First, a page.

But today, let's take a (brief) moment to remember how far we've come.

Scottish Elections (Franchise and Representations) Bill 

Age of Criminal Responsibility (Scotland) Act

On 29 November the Age of Criminal Responsibility (Scotland) Act came into effect, raising the minimum age of criminal responsibility from 8 to 12. Our view continues to be that this should be raised further. The Act contains a commitment to review the age limit and one of our Committee Members sits on the Advisory Group on Reviewing the Age of Criminal Responsibility.

Scottish Elections (Franchise and Representations) Bill Report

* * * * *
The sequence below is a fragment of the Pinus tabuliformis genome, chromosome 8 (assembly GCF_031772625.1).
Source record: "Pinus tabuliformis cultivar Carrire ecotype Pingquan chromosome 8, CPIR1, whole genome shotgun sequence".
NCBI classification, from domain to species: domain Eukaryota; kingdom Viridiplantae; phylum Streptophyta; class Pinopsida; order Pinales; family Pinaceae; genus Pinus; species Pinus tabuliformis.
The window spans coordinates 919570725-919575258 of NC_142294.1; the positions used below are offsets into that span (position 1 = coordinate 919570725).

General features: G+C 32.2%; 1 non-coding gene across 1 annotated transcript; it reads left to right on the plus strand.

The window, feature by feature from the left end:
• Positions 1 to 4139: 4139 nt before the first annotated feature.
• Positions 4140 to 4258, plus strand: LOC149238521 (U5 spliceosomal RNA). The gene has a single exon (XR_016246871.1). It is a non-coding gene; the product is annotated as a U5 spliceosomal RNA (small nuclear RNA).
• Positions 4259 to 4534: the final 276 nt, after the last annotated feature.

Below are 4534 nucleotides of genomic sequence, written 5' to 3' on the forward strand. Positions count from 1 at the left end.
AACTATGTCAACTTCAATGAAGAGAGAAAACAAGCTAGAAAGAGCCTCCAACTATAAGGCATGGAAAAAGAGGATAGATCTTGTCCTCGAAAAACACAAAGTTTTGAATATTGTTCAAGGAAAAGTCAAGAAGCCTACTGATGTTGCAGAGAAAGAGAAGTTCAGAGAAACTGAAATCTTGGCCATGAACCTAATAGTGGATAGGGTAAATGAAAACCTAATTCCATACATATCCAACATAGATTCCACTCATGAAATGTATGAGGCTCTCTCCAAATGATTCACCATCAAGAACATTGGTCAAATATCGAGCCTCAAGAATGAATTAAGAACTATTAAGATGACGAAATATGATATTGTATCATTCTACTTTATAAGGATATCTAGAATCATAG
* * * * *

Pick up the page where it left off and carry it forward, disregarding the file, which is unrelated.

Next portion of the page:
On 13 November, the Standards, Procedures and Public Appointments Committee published its report on evidence taken on the Scottish Elections (Franchise and Representations) Bill. It concluded that they “would like to see the … policy on prisoner voting driven by principle and evidence” and that “the Scottish Government has settled on an approach which fails to address the central question of what disenfranchisement seeks to achieve”. We will continue to campaign for the franchise to be extended to all prisoners.

Standards, Procedures and Public Appointments Committee Report

HLS written evidence

HLS oral evidence